Grooming Your Dog – Why, How and When
Dog grooming is an important part of keeping your pet healthy. Though they certainly don’t need daily showers, regular grooming will help your pup feel better and look better, while potentially avoiding skin, ear and nail diseases. All pets are different: a dog’s grooming needs depend on breed, coat type, lifestyle and age. If you decide to groom your dog at home yourself (which we think is a great idea), it’s important to have the right products and tools on hand.
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Hair follicles are continuously growing from beneath the skin, while older hairs drop off as the new ones come through. For a number of reasons – including pregnancy, season, age and coat type – the rate of hair loss is sometimes accelerated. This is known as “malting”, though constant shedding of some hair is also completely normal.
Brushing your dog’s hair is probably the easiest starting point for grooming, as most dogs quite enjoy being brushed. That means it will help strengthen your bond, too. Long haired dogs should ideally be brushed daily. Medium haired dogs should be brushed weekly. This will help prevent matting, knots, and the possible skin infection that comes with it. Short-haired dogs can generally go weeks, even months, without needing to be brushed. Regardless of your dog’s breed, brushing will help keep the coat shiny and healthy.
Unlike brushing, bath-time can be a bit of a hassle. While some water-loving dogs will enjoy it, many do not. And any dog owner will tell you that it gets wet and messy very quickly. For these reasons, it’s important to train your dog to get used to it. Start bathing when they are puppies, and use lots of treats/rewards to make it a positive experience.
Bathing dogs helps keep the skin clean. Similar to hair follicles, skin cells are constantly being produced, migrating to the surface and “sloughing off”. The outer surface of even the healthiest skin is actually a layer of dead skin cells! Generally, dogs only need to be groomed if they get dirty, greasy or smelly. This depends a lot on their lifestyle. For a dog with good, healthy skin, vet dermatologists do not recommend shampooing your dog any more than once a week. For most dogs, a bath once a month is sufficient. Some owners prefer to have their dog spend a day with a qualified groomer a few times a year, and this is great too!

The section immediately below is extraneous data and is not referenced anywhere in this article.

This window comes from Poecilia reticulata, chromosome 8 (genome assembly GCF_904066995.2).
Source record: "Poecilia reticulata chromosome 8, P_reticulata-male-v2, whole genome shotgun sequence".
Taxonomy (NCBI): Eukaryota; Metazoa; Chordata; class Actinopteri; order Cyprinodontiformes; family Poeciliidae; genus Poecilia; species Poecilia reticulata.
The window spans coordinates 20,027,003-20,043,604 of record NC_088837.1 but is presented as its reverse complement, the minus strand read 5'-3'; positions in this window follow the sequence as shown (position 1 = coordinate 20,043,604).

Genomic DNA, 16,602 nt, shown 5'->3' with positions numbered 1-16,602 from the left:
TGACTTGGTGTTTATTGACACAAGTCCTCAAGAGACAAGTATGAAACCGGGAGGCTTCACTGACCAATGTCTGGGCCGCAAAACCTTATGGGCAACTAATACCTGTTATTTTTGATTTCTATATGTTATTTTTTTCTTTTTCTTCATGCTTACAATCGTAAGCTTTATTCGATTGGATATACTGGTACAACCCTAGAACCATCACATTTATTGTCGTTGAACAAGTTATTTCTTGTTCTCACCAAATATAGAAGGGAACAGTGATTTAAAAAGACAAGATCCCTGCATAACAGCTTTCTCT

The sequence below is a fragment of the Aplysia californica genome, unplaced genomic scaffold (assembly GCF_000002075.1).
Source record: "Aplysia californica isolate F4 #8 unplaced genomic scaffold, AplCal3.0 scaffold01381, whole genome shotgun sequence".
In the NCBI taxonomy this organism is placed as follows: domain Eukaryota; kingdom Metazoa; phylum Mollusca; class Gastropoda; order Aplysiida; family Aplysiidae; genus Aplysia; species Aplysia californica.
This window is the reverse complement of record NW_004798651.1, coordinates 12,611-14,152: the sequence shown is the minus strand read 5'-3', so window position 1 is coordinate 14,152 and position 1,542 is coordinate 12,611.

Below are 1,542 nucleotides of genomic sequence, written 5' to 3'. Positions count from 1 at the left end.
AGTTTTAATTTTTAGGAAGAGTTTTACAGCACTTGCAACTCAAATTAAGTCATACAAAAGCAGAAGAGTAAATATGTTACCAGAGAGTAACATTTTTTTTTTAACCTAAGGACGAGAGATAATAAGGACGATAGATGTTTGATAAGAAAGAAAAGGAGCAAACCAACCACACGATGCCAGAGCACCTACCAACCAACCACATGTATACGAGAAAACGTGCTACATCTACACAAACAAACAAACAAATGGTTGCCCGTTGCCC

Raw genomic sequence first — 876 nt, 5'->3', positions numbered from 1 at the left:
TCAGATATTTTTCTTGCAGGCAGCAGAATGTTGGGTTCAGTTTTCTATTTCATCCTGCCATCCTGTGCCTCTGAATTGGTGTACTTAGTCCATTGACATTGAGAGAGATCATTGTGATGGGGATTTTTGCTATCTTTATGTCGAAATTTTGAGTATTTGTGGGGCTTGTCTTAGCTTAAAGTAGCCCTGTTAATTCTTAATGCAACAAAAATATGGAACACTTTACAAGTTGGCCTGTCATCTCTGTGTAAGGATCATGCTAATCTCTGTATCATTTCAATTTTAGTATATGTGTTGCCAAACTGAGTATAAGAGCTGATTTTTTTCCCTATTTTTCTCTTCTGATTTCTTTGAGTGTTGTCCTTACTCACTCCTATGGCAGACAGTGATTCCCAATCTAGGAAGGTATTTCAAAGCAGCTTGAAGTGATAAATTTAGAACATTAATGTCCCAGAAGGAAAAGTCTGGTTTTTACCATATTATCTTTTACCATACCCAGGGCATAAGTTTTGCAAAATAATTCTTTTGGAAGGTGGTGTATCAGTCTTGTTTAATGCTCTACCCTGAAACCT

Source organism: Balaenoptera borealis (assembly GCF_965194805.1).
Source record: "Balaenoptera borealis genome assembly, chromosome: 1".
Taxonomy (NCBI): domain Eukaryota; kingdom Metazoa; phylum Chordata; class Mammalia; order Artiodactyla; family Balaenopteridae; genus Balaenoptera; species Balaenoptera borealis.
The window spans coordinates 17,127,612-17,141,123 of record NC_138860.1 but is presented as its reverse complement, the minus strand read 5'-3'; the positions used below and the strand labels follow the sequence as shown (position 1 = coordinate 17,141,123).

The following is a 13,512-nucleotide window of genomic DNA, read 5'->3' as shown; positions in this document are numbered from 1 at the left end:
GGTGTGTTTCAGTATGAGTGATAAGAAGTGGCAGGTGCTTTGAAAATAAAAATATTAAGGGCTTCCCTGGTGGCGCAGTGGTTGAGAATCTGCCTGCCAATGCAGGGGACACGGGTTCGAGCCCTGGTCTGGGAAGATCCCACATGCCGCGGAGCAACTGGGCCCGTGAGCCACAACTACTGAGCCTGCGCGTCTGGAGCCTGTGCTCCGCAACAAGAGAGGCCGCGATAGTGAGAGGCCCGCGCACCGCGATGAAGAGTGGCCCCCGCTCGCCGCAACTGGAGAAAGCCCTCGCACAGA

Always use a pet-grade, soft shampoo and dry the coat thoroughly after the bath. Some of our favourites include:
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Ear infections are very common in dogs. This is partly due to ear anatomy, hair in the ear canals, and swimming. Lots of dogs also have mild underlying skin allergies that predispose them to itchy ears. If you suspect this is the case, contact your veterinarian, as medications are generally required to treat the problem. Once the problem is fixed, it’s a good idea to keep the ears healthy at home, and it’s quite easy to do!
- Always dry the ears after a bath
- Hairs in the ear can be trimmed, but they shouldn’t be plucked. Plucking causes inflammation, and can make things worse.
- Use a quality ear-cleaning solution once a week. These are easy to apply into the ears and help break down wax and debri
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Trimming a dog’s nails can be as difficult as bathing. Again, it helps to get your pup used to it from a young age. Otherwise, lots of dogs hate their feet being picked up. If a dog has a traumatic experience with a nail clip (it hurts when they are cut too short!), they can often see the clippers coming from a mile away.
Swing by your vet clinic if you are unsure about how to trim nails. A vet or vet-nurse will always be happy to demonstrate. Keep an eye on your dog’s nails and trim them regularly. Generally, once a month is sufficient, but this depends on how fast the nails are being worn down with exercise. It also helps to have a set of good and appropriately-sized dog nail clippers on hand.
Haircuts depend a lot on breed and coat type. Clipping is a good way of cooling some breeds down in the warmer months, as well as getting rid of matts and knot. Some breeds like Poodles should be clipped every 6 weeks. Other breeds like Huskies should never be clipped. Clipping can be tricky work and is probably best left to a professional groomer.
With a bit of know-how, good dog training, lots of treats and the right equipment, you can manage most of your dog’s grooming at home. It helps to establish a routine to stay on top of things. If you have any concerns about your dog’s hair, skin, ears or nails, arrange a consult with your veterinarian.
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